Sassafras albidum

Species Native to Missouri
Common Name: sassafras 
Type: Tree
Family: Lauraceae
Native Range: Eastern North America
Zone: 4 to 9
Height: 30.00 to 60.00 feet
Spread: 25.00 to 40.00 feet
Bloom Time: April to May
Bloom Description: Greenish-yellow
Sun: Full sun to part shade
Water: Medium
Maintenance: Medium
Suggested Use: Flowering Tree
Flower: Showy
Fruit: Showy
Tolerate: Deer, Drought, Clay Soil, Black Walnut


Easily grown in average, medium, well-drained soil in full sun to part shade. Prefers moist, acidic, loamy soils. Tolerates dry, sandy soils. Large taproot makes transplanting of established trees difficult. If root suckers are not removed, tree will spread and begin to take on the appearance of a large multi-stemmed shrub.

Noteworthy Characteristics

Sassafras albidum, commonly called sassafras, is a Missouri native, ornamental, small to medium-sized deciduous tree which occurs in wood margins, fence rows, fields, thickets and roadsides. Shrubby in youth, but matures to a dense, pyramidal tree up to 60' tall. Spreads by root suckers to form large colonies in the wild. All of the trees in a colony may rise from the same parent. Dioecious (separate male and female trees). Attractive, greenish-yellow flowers appear in clusters at the branch ends in spring. Flowers on female trees (if pollinated) give way to small pendant clusters of bluish-black berries (drupes) which are borne in scarlet cup-like receptacles on scarlet stalks (pedicils). Fruits mature in September. Variable, 4-7" long leaves in three shapes (ovate, mitten-shaped and three-lobed) are bright green above and glaucous (albidum meaning white) below. Excellent yellow, purple and red fall color. To Native Americans, sassafras oils were freely used in tonics as medical panaceas. Culinary uses have included: sassafras tea (bark), root beer flavoring (root oil) and a gumbo-thickening agent called filé (stem pith). More recently, sassafras oils have been determined to contain a carcinogenic substance (safrole) and many of the former uses for the oils are now banned by the U.S. Food and Drug Administration.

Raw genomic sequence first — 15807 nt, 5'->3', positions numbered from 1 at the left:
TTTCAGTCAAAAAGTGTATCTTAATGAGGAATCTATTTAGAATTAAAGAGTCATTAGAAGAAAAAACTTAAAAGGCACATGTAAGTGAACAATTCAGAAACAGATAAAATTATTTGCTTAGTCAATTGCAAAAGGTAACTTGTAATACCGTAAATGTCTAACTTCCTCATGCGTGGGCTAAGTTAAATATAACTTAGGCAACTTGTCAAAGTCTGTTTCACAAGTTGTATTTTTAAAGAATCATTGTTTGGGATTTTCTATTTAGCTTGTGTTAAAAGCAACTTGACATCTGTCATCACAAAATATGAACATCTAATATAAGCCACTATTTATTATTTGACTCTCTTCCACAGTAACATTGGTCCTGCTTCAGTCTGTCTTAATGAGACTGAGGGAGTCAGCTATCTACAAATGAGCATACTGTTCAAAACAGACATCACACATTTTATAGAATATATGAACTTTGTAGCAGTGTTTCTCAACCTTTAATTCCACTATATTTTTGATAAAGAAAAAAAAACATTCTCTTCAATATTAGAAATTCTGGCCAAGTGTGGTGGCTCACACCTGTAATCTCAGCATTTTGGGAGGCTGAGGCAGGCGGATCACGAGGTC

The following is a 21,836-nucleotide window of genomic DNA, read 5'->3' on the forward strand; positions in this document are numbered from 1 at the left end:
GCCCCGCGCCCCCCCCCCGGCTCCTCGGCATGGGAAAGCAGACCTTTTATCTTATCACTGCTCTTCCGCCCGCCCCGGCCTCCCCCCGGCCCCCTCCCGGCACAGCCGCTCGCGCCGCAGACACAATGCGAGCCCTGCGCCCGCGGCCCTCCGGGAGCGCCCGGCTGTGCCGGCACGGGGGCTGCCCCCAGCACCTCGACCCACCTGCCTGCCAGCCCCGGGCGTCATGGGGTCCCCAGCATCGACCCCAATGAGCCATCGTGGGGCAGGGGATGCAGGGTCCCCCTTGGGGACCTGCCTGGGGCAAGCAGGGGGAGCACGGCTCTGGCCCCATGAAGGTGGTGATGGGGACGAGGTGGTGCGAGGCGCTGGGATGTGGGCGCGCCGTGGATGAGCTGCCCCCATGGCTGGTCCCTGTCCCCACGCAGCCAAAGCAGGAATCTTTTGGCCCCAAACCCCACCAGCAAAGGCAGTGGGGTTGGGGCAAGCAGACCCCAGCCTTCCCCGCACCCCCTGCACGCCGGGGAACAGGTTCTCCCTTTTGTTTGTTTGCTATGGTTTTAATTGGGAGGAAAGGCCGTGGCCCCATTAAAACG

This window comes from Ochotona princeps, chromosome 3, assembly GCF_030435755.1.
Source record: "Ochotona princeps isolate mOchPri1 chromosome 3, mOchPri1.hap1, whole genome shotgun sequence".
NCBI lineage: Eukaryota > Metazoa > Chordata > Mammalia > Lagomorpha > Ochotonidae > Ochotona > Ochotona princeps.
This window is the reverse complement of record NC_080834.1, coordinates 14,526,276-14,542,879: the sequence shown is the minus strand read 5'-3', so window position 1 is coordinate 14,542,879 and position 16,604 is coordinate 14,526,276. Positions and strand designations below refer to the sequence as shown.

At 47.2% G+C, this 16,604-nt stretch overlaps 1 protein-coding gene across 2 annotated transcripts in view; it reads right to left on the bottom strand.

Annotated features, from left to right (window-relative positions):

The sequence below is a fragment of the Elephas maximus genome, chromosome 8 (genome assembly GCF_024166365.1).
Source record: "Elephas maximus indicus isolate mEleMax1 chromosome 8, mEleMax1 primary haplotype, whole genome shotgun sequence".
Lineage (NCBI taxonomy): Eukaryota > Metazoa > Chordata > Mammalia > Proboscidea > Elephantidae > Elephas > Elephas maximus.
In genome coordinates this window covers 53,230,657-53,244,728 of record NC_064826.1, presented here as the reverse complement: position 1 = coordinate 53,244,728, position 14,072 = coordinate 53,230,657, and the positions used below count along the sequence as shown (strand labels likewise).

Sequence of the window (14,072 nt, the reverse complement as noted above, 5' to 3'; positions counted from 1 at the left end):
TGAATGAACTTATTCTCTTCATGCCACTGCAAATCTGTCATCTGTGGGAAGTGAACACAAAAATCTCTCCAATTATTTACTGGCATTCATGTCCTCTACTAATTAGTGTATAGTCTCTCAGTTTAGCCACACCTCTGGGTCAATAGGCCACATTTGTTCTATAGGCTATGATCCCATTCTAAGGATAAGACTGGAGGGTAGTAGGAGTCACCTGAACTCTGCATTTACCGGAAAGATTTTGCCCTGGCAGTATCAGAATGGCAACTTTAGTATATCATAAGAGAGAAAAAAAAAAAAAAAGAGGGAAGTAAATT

Genus name probably comes from an American Indian name used in Florida.

Specific epithet means white.


No serious insect or disease problems. Leaves may turn yellow while veins remain green (chlorosis) in alkaline soils.


Excellent for naturalized plantings or screens where they are given lots of space to colonize. Also can be grown as lawn specimens.